## Yixuan Yang , Sony Peng , Doo-Soon Park , Hye-Jung Lee and Phonexay Vilakone## |

V1 | V2 | V3 | V4 | V5 | V6v | V7 | V8 | V9 | |
---|---|---|---|---|---|---|---|---|---|

V1 | 1 | 1 | 1 | 1 | 0 | 0 | 0 | 0 | 0 |

V2 | 1 | 1 | 1 | 1 | 0 | 0 | 0 | 0 | 0 |

V3 | 1 | 1 | 1 | 1 | 0 | 0 | 0 | 0 | 0 |

V4 | 1 | 1 | 1 | 1 | 0 | 0 | 0 | 0 | 0 |

V5 | 0 | 0 | 0 | 0 | 1 | 1 | 1 | 1 | 1 |

V6 | 0 | 0 | 0 | 0 | 1 | 1 | 1 | 1 | 1 |

V7 | 0 | 0 | 0 | 0 | 1 | 1 | 1 | 1 | 1 |

V8 | 0 | 0 | 0 | 0 | 1 | 1 | 1 | 1 | 1 |

V9 | 0 | 0 | 0 | 0 | 1 | 1 | 1 | 1 | 1 |

Table 2.

V1 | V2 | V3 | V4 | V5 | V6v | V7 | V8 | V9 | |
---|---|---|---|---|---|---|---|---|---|

V1 | 0 | 0 | 0 | 0 | 1 | 1 | 1 | 1 | 1 |

V2 | 0 | 0 | 0 | 0 | 1 | 1 | 1 | 1 | 1 |

V3 | 0 | 0 | 0 | 0 | 1 | 1 | 1 | 1 | 1 |

V4 | 0 | 0 | 0 | 0 | 1 | 1 | 1 | 1 | 1 |

V5 | 1 | 1 | 1 | 1 | 0 | 0 | 0 | 0 | 0 |

V6 | 1 | 1 | 1 | 1 | 0 | 0 | 0 | 0 | 0 |

V7 | 1 | 1 | 1 | 1 | 0 | 0 | 0 | 0 | 0 |

V8 | 1 | 1 | 1 | 1 | 0 | 0 | 0 | 0 | 0 |

V9 | 1 | 1 | 1 | 1 | 0 | 0 | 0 | 0 | 0 |

Based on the traditional formal concept lattice method [21], when Tables 1 and 2 are used as the input, after all rows and columns are intersected respectively, we can get two concept lattices, as shown in Fig. 3. Each node in the lattice is a concept node, with the blue text denoting the extent of the concept, and the red text denoting the concept's intent.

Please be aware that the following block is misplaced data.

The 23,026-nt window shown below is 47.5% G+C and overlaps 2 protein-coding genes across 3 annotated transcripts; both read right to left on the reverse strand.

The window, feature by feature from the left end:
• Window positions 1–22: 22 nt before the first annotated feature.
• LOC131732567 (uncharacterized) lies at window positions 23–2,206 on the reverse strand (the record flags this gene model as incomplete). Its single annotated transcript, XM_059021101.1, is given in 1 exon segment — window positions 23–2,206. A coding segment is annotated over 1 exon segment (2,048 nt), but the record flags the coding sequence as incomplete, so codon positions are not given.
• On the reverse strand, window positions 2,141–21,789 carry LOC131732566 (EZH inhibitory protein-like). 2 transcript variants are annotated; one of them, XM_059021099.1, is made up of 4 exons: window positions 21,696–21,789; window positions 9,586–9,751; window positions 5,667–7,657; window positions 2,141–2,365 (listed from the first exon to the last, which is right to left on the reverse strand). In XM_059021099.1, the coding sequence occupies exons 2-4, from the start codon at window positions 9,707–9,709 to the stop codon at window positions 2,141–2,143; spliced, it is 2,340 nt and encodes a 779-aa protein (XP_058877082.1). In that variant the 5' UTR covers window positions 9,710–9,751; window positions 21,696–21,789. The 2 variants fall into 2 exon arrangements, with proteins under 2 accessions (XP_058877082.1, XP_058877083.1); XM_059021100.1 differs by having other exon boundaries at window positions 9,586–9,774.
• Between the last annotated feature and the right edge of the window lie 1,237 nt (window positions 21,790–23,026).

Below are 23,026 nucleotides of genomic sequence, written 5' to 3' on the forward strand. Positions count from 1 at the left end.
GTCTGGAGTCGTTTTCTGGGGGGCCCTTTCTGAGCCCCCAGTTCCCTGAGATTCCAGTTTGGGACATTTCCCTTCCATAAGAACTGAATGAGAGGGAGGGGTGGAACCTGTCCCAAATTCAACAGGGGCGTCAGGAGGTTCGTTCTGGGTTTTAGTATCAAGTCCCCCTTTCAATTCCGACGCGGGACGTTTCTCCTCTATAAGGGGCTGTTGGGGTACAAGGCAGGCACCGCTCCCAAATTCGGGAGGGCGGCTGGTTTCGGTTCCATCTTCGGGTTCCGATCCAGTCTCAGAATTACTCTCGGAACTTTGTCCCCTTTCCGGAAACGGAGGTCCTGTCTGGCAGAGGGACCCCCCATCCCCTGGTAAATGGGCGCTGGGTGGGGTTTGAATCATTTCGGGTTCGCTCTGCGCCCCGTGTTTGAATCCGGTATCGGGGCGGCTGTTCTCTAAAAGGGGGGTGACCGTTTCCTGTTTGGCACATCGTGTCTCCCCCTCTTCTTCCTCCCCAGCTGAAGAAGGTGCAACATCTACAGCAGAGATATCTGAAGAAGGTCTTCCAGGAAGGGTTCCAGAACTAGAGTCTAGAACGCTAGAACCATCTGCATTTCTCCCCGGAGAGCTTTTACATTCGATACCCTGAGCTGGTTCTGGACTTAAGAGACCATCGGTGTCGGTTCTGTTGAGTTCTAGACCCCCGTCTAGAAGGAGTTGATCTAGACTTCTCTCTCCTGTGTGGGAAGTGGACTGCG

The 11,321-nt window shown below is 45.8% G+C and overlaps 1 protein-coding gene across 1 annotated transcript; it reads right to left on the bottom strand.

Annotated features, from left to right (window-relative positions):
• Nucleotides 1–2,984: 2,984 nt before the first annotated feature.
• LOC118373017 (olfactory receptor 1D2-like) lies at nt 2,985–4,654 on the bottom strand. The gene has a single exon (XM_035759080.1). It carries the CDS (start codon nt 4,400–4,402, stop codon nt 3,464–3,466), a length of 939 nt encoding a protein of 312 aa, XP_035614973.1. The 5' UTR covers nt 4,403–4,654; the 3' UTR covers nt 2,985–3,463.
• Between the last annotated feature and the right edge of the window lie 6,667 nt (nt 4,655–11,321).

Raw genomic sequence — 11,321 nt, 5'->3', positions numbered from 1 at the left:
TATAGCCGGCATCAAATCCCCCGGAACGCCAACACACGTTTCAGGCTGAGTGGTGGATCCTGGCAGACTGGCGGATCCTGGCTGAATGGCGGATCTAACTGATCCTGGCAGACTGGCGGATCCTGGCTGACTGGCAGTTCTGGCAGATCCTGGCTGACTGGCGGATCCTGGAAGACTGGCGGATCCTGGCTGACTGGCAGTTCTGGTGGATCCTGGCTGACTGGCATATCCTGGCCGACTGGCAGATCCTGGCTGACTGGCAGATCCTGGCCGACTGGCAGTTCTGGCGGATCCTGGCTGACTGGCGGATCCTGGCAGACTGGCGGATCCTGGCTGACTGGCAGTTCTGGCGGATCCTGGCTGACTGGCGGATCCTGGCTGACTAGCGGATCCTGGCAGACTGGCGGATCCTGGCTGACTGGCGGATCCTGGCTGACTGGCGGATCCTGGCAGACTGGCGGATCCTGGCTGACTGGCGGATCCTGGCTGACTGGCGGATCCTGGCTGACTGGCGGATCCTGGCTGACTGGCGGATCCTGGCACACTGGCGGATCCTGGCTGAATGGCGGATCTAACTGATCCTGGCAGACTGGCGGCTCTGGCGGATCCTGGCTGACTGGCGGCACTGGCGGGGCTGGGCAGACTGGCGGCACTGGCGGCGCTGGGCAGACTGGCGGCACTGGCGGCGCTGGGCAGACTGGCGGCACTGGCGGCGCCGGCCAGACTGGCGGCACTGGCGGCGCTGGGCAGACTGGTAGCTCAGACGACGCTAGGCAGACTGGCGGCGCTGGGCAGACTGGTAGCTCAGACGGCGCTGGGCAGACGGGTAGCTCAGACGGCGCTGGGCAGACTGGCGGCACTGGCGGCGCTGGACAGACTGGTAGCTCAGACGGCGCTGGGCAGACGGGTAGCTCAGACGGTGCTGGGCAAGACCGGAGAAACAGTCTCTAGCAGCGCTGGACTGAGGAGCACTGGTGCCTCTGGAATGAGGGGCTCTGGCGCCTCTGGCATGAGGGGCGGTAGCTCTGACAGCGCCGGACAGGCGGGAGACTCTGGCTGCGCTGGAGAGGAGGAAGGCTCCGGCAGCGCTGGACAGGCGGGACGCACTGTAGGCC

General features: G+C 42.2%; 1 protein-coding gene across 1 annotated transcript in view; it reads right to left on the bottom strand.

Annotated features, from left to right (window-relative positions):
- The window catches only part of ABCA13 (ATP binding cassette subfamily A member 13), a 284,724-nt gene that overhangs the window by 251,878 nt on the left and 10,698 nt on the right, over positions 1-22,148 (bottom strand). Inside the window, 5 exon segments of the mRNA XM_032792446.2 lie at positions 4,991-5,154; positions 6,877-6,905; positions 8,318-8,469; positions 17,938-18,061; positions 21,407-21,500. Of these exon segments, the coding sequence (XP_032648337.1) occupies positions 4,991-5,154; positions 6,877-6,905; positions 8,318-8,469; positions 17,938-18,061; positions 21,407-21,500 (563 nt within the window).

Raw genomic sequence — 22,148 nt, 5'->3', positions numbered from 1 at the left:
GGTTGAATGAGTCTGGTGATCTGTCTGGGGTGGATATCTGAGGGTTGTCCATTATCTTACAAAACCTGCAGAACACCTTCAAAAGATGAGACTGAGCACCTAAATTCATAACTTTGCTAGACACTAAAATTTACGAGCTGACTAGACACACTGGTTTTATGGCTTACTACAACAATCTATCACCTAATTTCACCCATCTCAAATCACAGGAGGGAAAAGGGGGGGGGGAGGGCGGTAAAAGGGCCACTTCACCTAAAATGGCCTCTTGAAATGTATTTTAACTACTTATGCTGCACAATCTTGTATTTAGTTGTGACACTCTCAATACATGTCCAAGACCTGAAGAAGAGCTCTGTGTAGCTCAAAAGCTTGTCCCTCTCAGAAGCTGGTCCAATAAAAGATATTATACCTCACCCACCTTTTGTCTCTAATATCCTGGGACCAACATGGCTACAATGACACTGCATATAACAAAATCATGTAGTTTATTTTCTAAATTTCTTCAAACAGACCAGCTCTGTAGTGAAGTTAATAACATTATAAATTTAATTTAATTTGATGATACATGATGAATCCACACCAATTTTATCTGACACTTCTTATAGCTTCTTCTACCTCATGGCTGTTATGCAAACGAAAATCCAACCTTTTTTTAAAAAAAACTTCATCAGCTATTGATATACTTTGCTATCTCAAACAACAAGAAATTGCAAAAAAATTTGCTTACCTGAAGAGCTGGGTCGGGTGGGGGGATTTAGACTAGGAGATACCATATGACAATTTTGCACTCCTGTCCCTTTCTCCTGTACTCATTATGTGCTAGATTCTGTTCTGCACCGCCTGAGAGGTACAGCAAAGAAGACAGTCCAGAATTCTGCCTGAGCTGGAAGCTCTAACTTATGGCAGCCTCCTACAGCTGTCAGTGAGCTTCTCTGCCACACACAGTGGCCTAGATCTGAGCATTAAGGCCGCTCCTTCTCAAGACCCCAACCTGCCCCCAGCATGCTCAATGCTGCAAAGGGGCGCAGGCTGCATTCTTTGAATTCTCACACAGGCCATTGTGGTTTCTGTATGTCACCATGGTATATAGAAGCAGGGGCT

In our previous work [19], we proposed and proved a method to get the three-way concept lattice based on the above FCA method. The steps are to intersect the extent of the concepts in the two concept lattices in Fig.3 above in pairs, and combine the intent in pairs to obtain a new concept: OE concept (e.g., ({1, 2, 3, 4}, {1, 2, 3, 4}) and ({1, 2, 3, 4}, {5, 6, 7, 8, 9}) → ({1, 2, 3, 4}, ({1, 2, 3, 4}, {5, 6, 7, 8, 9}))), such that all OE concepts can form an OE concept lattice through a certain partial order structure, as shown in Fig. 4.

For each OE concept, we can think of a pair of node sets as a maximal balanced clique, if the first half of the pair is equal to the left subset of the second half (e.g., for the OE concept ({1, 2, 3, 4}, ({1, 2, 3, 4}, {5, 6, 7, 8, 9})), the first half (1, 2, 3, 4) and the left subsets of the second-half part ((1, 2, 3, 4), (5, 6, 7, 8, 9)) are equal), shows as Fig. 5. Therefore, the node set contained in this OE concept is a maximal balanced clique node set. In this context, there are all positive edges inside the two subsets and all negative edges between the two subsets.